Let ${\delta}_{H}$ and ${\delta}_{L}$ be levels of relative errors in high and low index layers, respectively. Then, a set of $m$ disturbed designs with layer thicknesses ${d}_{1},\dots ,{d}_{i}\left(1+{\delta}_{H,L}\right),\dots ,{d}_{m},$ $i=1,\dots ,m$ is defined. For each disturbed design merit function variations $(\Delta M{F}_{i})$ are evaluated and layer sensitivities $(LS)$ are calculated as:

**Step 0.** A starting design is a combination of quarter-wave stacks with different wavelengths. The choice of a reasonable starting design can be usually done according to the positions of requested high reflection zones [1–3]. Designate starting layer thicknesses as ${d}_{F,1},\dots ,{d}_{F,i},\dots ,{d}_{F,m}$. The letter “*F*” in the subscript denotes “**F**ixed” state of layer thicknesses.

**Step 1.** Layer sensitivities of all starting design layers are calculated and a layer with $LS=100\%$ is to be found. Let ${k}_{1}$ be the number of this layer. The merit function is minimized with respect to the thickness of this most sensitive layer:

In Eq. (3) the letter “*A*” in the subscript denotes “**A**ctive” state of the chosen layer. As a result of the optimization, an intermediate design is obtained.

**Step 2.** Layer sensitivities of all layers of the intermediate design obtained at the Step 1 are evaluated, and a layer with the maximum layer sensitivity among all layers except for the layer number${k}_{1}$ is found. Let ${k}_{2}$ be the number of this layer. Note, that at this and next steps the found maximum $LS$ value is not necessary 100% because some layers have been already activated at the previous steps and have been excluded from considerations. Then, the merit function Eq. (1) is optimized with respect to the layer thicknesses with the numbers ${k}_{1}$ and${k}_{2}$:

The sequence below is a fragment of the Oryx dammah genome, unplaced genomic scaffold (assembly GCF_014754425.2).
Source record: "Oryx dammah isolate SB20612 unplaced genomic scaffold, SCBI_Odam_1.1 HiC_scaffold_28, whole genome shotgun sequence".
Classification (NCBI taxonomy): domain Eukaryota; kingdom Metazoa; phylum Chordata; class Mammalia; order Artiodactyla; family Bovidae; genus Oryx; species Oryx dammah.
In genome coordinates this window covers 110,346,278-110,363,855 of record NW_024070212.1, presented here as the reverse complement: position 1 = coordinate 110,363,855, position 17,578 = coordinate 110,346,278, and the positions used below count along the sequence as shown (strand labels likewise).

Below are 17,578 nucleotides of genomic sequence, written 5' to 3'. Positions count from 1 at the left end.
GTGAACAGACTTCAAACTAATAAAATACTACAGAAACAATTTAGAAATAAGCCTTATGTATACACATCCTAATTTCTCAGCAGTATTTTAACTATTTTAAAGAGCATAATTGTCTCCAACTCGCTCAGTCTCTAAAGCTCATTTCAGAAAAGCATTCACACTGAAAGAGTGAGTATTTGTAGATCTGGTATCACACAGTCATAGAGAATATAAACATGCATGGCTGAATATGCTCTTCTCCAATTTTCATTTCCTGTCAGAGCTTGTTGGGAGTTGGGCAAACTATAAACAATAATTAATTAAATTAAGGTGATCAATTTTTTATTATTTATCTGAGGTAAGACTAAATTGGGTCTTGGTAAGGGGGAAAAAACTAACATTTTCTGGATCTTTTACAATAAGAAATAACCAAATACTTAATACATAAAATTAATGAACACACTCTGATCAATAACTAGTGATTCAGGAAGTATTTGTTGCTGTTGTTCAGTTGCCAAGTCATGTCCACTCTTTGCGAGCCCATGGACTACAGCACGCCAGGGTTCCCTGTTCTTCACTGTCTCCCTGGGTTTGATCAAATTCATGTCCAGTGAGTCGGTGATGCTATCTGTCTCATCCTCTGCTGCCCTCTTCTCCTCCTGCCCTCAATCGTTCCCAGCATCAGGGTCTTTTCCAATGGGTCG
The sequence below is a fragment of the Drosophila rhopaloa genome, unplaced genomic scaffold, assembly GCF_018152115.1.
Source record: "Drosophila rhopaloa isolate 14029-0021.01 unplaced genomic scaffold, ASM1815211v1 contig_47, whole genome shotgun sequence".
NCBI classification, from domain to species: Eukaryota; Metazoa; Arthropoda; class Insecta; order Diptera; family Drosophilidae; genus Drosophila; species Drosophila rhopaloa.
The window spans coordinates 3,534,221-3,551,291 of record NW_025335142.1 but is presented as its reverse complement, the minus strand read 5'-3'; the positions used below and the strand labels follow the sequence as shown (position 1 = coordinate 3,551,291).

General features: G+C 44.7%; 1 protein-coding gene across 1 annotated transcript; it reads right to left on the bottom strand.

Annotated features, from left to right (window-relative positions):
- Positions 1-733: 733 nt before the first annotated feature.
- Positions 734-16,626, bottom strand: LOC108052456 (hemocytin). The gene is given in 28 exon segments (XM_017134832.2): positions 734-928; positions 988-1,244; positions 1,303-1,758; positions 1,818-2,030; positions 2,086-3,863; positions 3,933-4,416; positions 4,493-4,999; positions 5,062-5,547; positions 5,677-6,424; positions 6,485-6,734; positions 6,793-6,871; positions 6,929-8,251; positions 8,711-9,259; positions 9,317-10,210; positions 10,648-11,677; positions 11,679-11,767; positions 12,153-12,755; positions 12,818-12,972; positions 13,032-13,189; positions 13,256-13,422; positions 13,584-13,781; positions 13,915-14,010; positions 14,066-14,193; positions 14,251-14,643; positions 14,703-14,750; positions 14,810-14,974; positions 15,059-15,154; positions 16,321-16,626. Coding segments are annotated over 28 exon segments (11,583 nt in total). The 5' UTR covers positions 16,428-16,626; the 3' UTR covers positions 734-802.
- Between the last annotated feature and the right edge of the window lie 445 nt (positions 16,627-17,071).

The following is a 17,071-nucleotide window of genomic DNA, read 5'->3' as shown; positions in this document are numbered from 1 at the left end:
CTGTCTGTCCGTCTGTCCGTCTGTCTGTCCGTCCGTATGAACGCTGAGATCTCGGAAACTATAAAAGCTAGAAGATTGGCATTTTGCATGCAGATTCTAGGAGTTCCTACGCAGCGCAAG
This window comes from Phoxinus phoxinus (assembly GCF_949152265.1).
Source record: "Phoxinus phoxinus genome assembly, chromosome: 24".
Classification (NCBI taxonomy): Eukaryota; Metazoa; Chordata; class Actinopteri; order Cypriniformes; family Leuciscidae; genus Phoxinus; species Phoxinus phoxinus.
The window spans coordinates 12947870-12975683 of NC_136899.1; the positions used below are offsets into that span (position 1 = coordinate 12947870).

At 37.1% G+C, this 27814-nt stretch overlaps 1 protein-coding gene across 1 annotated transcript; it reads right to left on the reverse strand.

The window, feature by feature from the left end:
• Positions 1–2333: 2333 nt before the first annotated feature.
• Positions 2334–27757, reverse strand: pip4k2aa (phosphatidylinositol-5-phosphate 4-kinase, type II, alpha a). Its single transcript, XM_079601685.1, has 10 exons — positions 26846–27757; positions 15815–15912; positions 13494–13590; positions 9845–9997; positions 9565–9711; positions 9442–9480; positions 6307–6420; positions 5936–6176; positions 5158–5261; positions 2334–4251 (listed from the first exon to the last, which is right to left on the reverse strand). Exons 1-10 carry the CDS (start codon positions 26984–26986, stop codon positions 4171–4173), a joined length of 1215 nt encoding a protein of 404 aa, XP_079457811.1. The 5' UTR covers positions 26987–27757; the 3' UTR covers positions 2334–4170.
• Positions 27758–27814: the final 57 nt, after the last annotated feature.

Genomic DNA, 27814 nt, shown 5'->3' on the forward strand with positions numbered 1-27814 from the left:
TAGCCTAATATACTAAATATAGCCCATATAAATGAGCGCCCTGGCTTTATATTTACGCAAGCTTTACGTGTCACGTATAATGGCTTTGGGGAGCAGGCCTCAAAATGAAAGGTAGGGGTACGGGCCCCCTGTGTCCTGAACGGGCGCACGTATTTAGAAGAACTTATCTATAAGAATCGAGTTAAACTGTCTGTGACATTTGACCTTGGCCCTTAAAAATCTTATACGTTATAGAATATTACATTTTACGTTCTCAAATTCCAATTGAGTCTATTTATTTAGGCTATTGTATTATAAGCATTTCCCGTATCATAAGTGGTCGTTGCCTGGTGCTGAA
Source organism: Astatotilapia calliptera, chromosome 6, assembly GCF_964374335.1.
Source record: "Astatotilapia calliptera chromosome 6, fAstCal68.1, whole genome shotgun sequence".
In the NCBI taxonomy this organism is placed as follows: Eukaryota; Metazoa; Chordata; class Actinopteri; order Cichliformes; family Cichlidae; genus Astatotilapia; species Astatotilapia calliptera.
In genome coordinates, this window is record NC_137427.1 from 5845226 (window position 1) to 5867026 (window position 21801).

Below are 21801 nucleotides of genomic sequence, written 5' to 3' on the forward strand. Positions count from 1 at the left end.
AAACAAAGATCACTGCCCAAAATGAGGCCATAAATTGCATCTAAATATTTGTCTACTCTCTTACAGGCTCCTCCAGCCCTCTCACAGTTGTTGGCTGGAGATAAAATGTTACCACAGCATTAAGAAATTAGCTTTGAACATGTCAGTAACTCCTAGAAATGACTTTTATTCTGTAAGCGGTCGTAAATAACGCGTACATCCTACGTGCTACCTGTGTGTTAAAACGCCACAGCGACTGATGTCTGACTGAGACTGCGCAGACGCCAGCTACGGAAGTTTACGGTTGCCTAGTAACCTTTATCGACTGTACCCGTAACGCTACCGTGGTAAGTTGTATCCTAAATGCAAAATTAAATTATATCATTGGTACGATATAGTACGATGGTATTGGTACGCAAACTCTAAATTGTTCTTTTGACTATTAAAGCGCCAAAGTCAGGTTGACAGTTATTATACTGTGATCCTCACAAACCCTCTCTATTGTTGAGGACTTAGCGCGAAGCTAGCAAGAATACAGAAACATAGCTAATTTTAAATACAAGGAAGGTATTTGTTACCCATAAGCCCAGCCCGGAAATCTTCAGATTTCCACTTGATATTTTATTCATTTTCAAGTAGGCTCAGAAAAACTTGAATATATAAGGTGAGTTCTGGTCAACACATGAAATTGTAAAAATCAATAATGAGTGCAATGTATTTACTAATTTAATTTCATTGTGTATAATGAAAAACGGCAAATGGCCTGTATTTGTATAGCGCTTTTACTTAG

**Further steps and termination.** These iterations continue further, the number of active layers is increased at each step, and the value of $MF$ is gradually decreased. The iterations are terminated when a desired spectral performance is achieved or all $m$ layers become active.

For the sake of convenience, only the simplest version of the SDR has been presented above. In this version the number of layers activated at each step is $p=1.$ In general, there are several algorithm parameters that can be controlled. First of all, at each step the method allows activating arbitrary number $p\ge 1$ of layers having maximum sensitivity values. Evidently, if all $m$ layers are activated at the very beginning, then the SDR becomes a standard refinement procedure. Secondly, after several optimization steps, the insertion of new layers with the help of the needle optimization technique is possible as an additional option. At a needle step, only active design layers are considered as possible places for needle insertions. Thirdly, the levels of errors ${\delta}_{H}$ and ${\delta}_{L}$ can be also used as parameters of SDR.

## 3. Numerical examples

#### 3.1 Example 1: designing a blocking filter

Let target transmittance be less than 1% in the spectral ranges from 400 nm to 480 nm and 680 nm to 806 nm and more than 99% in the range from 557 nm to 587 nm, see Fig. 1(a). The merit function is calculated on the wavelength grid containing 656 points. For this and next design problems, OptiLayer Software was used [17].

In all examples, high and low index materials are Nb_{2}O_{5} and SiO_{2}, respectively. Their refractive indices are described by Cauchy formula (the wavelength is expressed in nanometers): $n\left(\lambda \right)={A}_{0}+{A}_{1}{\left(1000/\lambda \right)}^{2}+{A}_{2}{\left(1000/\lambda \right)}^{4}$ with ${A}_{0}=2.2185,$ ${A}_{1}=0.0218,$ ${A}_{2}=3.999\cdot {10}^{-3}$ for Nb_{2}O_{5} and ${A}_{0}=1.4653,$ ${A}_{1}=0,$ ${A}_{2}=4.71\cdot {10}^{-4}$ for SiO_{2}. The substrate is glass B270.